Cushing Crude Stockpiles Drop for First Time in 21 WeeksMark Shenk
The danger the U.S. would run out of space at its crude storage hub receded as inventories at Cushing, Oklahoma, declined for the first time since November.
Stockpiles at Cushing, the delivery point for crude traded in New York, slipped 514,000 barrels to 61.7 million last week, the Energy Information Administration said Wednesday. That restrains the march toward maximum capacity -- or reaching “tank tops” -- highlighted earlier this year by banks from Bank of America Corp. to Citigroup Inc. and Goldman Sachs Group Inc.
“The market is telling us that the Cushing inventory drop is a big deal,” Bill O’Grady, chief market strategist at Confluence Investment Management in St. Louis, which oversees $3.4 billion, said by phone Wednesday. “The super-bearish case was built on concern that we would run out of space at Cushing, and now it looks like we dodged that bullet.”
Oil prices surged to a four-month high in New York after the report, extending their rebound from the six-year low reached last month amid concern that excess crude supply would fill storage tanks close to capacity. Ed Morse, Citigroup Inc.’s global head of commodity research, said in a February report that prices may drop as Cushing supplies were “heading toward tank tops.”
“The fears over reaching storage capacity have receded today,” Patricia Mohr, Bank of Nova Scotia Commodity Market Specialist in Toronto, said by phone Wednesday.
Cushing supplies reached a record 62.2 million barrels as of April 17. The hub has a working capacity of 70.8 million, according to the EIA. The decline followed 20 weeks of advances, the longest stretch since the EIA began tracking supplies at the hub in 2004.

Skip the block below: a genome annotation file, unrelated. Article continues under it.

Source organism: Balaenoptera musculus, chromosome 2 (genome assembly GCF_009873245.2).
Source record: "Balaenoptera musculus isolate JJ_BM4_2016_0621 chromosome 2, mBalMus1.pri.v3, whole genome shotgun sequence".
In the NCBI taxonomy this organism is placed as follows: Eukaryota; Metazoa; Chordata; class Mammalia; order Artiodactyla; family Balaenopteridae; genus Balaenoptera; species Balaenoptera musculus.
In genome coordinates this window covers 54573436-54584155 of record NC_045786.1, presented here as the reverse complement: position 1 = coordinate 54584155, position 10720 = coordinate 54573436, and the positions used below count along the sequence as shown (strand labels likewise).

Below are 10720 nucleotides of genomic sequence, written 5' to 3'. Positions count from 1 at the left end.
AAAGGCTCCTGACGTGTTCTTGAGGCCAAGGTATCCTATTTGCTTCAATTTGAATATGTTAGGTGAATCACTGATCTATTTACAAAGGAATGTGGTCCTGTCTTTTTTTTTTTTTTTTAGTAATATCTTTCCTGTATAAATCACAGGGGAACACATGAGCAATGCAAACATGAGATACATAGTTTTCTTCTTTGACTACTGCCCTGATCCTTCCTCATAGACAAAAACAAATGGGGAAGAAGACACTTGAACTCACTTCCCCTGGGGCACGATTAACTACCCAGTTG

Nationwide stockpiles rose 1.91 million barrels to 490.9 million barrels last week, the highest level in weekly EIA data that started in August 1982. Supplies haven’t been this high since 1930, according to monthly records dating back to 1920.
“There’s been a consensus that Cushing would soon be overflowing,” John Kilduff, a partner at Again Capital LLC, a New York-based hedge fund that focuses on energy, said by phone Wednesday. “There’s going to be a recognition that refineries are at high rates, resulting in demand for a terrific amount of oil.”
Refineries operated at 91.3 percent of their capacity, up from 91.2 percent the previous week.
Crude production rose by 7,000 barrels a day to 9.373 million, the first gain in three weeks. The number of drilling rigs targeting oil decreased to 703 last week, the fewest since October 2010, according to data from Baker Hughes Inc., an oil-services company. The rig count has declined by more than half since December.
WTI crude for June delivery slipped 6 cents to $58.53 a barrel at 9:46 a.m. on the New York Mercantile Exchange. Futures earlier touched $59.40, the highest intraday level since Dec. 12.